Before he retired from farming. 93-year-old Jesse Day likes to recall, he was able to grow his vegetables in Frederick County, cook them in Montgomery County and receive his guests in Howard County, all without ever leaving his property here.
Like most longtime residents of this still-rural region, where Montgomery, Howard, Frederick and Carroll counties all meet, Day has always been convinced he knows where one county ends and another begins.
State and county officials, however, are not quite so sure. This area, 35 miles northwest of downtown Washington, has not been surveyed in 154 years and there are occasional official squabbles over who should pay taxes to whom and where children should go to school.
As suburban spillover brings more and more people here from the Washington and Baltimore areas, the questions get more and more irksome. Finally last Friday, the Montgomery delegation to the General Assembly asked the state to resurvey the area and establish the boundaries once and for all.
In the meantime, resident of this restful region of rolling hills, dirt roads, cow pastures and white-steepled churches have learned to consider their peculiar geographic problems a way of life.
There's the case of Daniel Hudson, who lives on a 1.19-acre parcel on land in both Montgomery and Howard counties. Hudson discovered recently that for the past six years, both counties have been charging him taxes on a portion of his land which each county claims as its own.
"It's only about $60 a year (for the Montgomery taxes). But over time that adds up," said Hudson, who works for D.C. Department of Environmental Services and moved out to Howard County from Wheaton seeking lower taxes and more open space.
Montgomery County has been insisting that it is Howard County that is overcharging Hudson in taxes. And meanwhile Hudson has spent the past few weeks running up his phone with toll calls to Ellicott City, the Howard County seat, to try to straighten the matter out.
"Why can't they just square things off?" Hudson said of the boundary dispute.
There is also the case of Dorothy Day, Jesse Day's daughter-in-law. For the past year, Day has been trying to sell a parcel of land to a physician who wants to set up a clinic in Howard, less than half an acre of the parcel lies in Montgomery, which won't cede the land to Howard.
Nor has Day had any luck convincing Montgomery officials to rezone that same portion of the land for commercial use, so the doctor could build a parking lot there for his clinic -- which would be in Howard. Day has hired Del. Jerry Hyatt who represents a portion of both Montgomery and Howard in the General Assembly, as her lawyer, but thus far she has gotten no further with her campaign.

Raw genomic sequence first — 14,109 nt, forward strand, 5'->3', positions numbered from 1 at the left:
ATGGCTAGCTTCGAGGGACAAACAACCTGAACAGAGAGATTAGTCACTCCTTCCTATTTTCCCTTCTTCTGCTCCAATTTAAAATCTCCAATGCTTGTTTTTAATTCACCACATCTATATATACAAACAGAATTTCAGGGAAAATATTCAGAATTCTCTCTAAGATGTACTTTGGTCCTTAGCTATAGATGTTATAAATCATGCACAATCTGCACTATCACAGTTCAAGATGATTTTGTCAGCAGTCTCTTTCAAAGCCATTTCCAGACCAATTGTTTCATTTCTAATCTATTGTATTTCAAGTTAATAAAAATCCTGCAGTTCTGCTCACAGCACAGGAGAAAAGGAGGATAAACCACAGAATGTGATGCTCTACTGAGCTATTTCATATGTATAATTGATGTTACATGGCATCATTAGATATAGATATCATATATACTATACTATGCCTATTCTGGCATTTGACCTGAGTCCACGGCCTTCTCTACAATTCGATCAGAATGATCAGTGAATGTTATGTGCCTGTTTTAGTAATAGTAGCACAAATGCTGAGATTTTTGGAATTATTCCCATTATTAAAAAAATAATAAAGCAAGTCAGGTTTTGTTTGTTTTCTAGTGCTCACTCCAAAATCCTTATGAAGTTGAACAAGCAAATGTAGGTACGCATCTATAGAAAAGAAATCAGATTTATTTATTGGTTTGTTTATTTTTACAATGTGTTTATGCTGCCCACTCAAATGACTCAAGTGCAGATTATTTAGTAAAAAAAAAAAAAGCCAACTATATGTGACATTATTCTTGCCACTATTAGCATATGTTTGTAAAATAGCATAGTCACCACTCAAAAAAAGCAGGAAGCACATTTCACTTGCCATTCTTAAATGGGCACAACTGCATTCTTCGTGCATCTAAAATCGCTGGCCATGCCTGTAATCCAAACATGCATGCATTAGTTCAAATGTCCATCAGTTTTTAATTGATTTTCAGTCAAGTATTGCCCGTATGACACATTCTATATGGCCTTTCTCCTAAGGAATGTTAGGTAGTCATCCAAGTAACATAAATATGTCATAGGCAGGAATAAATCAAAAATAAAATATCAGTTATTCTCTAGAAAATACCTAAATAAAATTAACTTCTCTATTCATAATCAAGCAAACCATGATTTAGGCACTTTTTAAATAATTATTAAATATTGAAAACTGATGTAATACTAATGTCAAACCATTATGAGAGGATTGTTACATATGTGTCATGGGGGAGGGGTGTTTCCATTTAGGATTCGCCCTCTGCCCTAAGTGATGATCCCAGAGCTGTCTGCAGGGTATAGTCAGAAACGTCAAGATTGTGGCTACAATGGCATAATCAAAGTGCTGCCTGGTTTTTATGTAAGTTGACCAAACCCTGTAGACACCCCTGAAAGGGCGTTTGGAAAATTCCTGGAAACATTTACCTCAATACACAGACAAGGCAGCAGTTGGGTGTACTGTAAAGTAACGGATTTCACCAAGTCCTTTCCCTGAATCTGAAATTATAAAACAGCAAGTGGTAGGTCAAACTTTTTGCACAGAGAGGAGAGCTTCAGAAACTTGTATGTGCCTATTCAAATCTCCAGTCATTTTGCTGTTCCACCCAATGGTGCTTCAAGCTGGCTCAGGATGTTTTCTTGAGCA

Years ago, Day says, "Most people didn't care what county they were in because they were paying low farm taxes. But now all these people coming up from Washington buying the land, they want a clear deed to the land. They want to know where the heck they're giving, (in what county) their chldren will go to school."
Nowhere are the peculiarities of being a multi-county community more evident than in Mount Airy, a town two miles north of Ridgeville which is virtually split in two by the Frederick-Carroll county border. Despite their dual affiliation, Mount Airy residents sometimes feel like orphans.
For one thing, Mount Airy receives no transportation or health services from either county. It "rents" state troopers from the state police.
It takes a toll call for Mount Airy residents to reach their fire rescue service in Westminster the Carroll County seat.
Most annoying for the 2,500 residents of Mount Airy -- indeed for many of the residents in the four-county area -- is the regulation requiring students to attend schools in the county where their parents pay taxes. In many cases that school is not necessarily the closest to their home.
"The children across the street from me live in Frederick County and go six miles to a Frederick county school. They're bused. The children right directly on the other side of the street go to school 3/4 of a mile away in Carroll County. They walk," explained Mount Airy Mayor Lewis C. Dixon.
Despite some of the drawbacks, the Mount Airy region is growing rapidly, according to Dixon, who says the population of just that community alone has grown by 50 percent in the last 10 years.
It is precisely because of the growth that the boundary survey must be done, says Del. Constance Morella (R-Montgomery), who first took the issue up with the delegation. Now that the old grain and cattle farms are systematically disappearing into subdivided housing lots, each county is anxious to get its rightful share of the property taxes.
Residential property in the area now sells for $15,000 to $20,000 an acre, according to Del. Hyatt. Commercial property sells for about $175,000 an acre, he said.
The last time the area was surveyed was in 1835, according to Judy French, chairman of the Montgomery chapter of the Maryland Environmental Trust.
French said that various county agencies in Montgomery disagree over how many square miles Montgomery actually contains. Estimates range from 506 square miles to 463, she said, quoting from different county publications.
She said she found two maps, both used by the Maryland National Capital Park and Planning Commission which each showed different boundaries between Montgomery and Frederick.
The area which would be resurveyed by the Maryland Geological survey includes an 18-mile stretch from Parr Springs west to the Potomac River and a two-mile sliver of land near Parr Springs where all four counties meet.